How Pontiac Works

By: the Auto Editors of Consumer Guide

1950, 1951, 1952, 1953, 1954, 1955 Pontiacs

Up-to-date styling, an improved chassis and a modern overhead-valve V-8highlighted Pontiac's 1955 lineup. The 1955 Pontiac Star Chief is shown here.

Except for larger, taller grille teeth and reshuffled trim, the 1950 models were predictably much like the '49s. However, the long-running eight was bored to 268.4 cid, good for 108 bhp standard or 113 with high-compression head.

Chieftain gained an important new body style in Pontiac's first "hardtop-convertible." Called Catalina and sold in DeLuxe or new Super DeLuxe trim, it accounted for 42,305 sales, nine percent of the division's total model-year volume. As in past years, an illuminated countenance of Chief Pontiac continued as a hood mascot; like other such devices of the day, it glowed when the headlights were on.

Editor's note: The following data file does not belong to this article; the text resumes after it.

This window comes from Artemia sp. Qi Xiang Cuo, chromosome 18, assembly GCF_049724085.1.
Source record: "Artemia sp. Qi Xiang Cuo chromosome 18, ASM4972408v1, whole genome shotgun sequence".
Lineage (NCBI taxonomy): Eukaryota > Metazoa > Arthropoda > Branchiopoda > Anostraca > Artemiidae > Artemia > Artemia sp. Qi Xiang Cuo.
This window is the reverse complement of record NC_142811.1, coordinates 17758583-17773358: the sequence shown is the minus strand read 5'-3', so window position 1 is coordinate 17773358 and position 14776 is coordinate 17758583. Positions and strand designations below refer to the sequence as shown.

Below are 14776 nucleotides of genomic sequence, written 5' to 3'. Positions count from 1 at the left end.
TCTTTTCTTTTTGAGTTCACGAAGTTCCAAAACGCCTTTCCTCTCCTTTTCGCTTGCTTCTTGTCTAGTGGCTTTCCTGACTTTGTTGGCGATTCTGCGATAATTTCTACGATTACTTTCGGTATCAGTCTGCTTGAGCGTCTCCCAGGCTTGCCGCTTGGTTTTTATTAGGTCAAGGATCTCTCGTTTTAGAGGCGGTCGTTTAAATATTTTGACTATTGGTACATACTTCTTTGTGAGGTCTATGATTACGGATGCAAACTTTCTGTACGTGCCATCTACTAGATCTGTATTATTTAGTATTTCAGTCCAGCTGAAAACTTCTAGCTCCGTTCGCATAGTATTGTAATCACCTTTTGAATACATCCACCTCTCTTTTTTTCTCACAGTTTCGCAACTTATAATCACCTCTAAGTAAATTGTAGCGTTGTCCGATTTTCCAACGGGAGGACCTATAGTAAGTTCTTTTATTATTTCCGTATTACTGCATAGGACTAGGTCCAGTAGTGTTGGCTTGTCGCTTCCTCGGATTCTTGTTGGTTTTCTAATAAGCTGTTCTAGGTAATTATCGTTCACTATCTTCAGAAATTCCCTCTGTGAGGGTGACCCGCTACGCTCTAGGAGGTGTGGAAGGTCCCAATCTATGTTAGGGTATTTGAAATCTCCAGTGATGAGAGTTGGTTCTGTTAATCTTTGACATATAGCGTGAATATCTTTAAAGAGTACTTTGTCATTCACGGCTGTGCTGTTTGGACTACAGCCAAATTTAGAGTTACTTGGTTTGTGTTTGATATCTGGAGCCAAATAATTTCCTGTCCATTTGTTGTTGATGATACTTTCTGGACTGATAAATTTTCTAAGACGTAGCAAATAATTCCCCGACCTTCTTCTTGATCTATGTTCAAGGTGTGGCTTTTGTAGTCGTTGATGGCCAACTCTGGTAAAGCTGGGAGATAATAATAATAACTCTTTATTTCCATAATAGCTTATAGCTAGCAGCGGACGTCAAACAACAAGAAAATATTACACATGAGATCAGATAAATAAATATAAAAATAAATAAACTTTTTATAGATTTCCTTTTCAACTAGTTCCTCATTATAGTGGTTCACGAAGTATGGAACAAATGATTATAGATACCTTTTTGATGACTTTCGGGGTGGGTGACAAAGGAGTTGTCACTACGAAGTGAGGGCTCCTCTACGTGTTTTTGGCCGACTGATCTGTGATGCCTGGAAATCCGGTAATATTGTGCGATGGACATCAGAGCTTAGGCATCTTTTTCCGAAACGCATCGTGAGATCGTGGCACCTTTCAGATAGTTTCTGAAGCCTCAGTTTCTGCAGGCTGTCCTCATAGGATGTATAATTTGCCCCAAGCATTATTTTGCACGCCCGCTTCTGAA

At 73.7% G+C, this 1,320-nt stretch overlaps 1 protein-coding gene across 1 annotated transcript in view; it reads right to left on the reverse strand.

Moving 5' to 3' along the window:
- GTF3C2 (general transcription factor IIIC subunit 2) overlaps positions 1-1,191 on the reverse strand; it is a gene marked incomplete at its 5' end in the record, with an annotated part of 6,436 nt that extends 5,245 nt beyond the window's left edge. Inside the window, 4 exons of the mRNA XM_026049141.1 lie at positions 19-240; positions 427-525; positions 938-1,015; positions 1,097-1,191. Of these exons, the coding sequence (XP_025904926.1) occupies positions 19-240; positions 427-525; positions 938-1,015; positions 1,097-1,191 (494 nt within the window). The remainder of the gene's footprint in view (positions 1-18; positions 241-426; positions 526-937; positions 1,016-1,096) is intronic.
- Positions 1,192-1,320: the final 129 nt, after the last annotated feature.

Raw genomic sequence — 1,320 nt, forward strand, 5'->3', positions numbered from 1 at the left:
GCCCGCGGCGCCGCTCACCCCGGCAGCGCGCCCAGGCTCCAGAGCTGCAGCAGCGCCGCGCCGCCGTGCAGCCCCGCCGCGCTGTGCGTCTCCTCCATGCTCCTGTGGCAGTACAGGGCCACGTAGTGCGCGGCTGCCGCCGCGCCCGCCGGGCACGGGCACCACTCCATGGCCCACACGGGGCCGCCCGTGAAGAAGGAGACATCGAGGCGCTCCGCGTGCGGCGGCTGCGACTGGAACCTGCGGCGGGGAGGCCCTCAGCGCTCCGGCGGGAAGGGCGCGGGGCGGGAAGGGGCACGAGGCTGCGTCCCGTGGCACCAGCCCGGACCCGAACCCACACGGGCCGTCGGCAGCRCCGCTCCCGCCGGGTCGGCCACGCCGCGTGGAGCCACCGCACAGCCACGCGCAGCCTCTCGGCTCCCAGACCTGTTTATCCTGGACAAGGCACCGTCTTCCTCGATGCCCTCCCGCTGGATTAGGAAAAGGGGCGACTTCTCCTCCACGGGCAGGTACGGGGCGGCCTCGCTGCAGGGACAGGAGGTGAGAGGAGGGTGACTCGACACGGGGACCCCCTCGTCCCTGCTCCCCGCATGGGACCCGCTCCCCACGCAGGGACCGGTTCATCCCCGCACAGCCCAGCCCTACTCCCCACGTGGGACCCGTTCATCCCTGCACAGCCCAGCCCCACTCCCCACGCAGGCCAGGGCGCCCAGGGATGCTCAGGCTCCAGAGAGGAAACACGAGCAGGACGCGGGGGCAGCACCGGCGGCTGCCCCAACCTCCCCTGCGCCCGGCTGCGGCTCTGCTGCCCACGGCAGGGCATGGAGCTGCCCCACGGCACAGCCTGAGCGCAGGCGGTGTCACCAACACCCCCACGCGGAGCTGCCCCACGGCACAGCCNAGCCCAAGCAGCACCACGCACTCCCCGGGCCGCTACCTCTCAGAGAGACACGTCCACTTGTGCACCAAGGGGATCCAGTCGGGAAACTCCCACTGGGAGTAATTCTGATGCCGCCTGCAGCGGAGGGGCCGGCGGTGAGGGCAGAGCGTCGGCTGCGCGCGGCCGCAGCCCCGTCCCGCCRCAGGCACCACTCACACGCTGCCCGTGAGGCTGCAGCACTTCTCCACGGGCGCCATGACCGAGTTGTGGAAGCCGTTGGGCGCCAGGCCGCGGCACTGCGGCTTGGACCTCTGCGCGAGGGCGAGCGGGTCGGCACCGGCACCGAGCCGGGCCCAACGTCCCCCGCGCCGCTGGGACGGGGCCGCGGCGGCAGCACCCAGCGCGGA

Production rose again, smashing the 1941 record at more than 446,000. Still, Pontiac ran fifth overall, as it had since '48 and would continue to do until 1959.

Volume sank to about 370,000 for 1951 as all Detroit began feeling the effects of the Korean War, yet that was Pontiac's second-best total ever. Fastbacks were fading from favor, so the Streamliner four-door was dropped, soon followed by the sedan-coupe. The most noticeable change was a "gullwing" grille bar below a prominent medallion. Engines were tweaked: the six to 96/100 bhp, the eight to 116/120 bhp.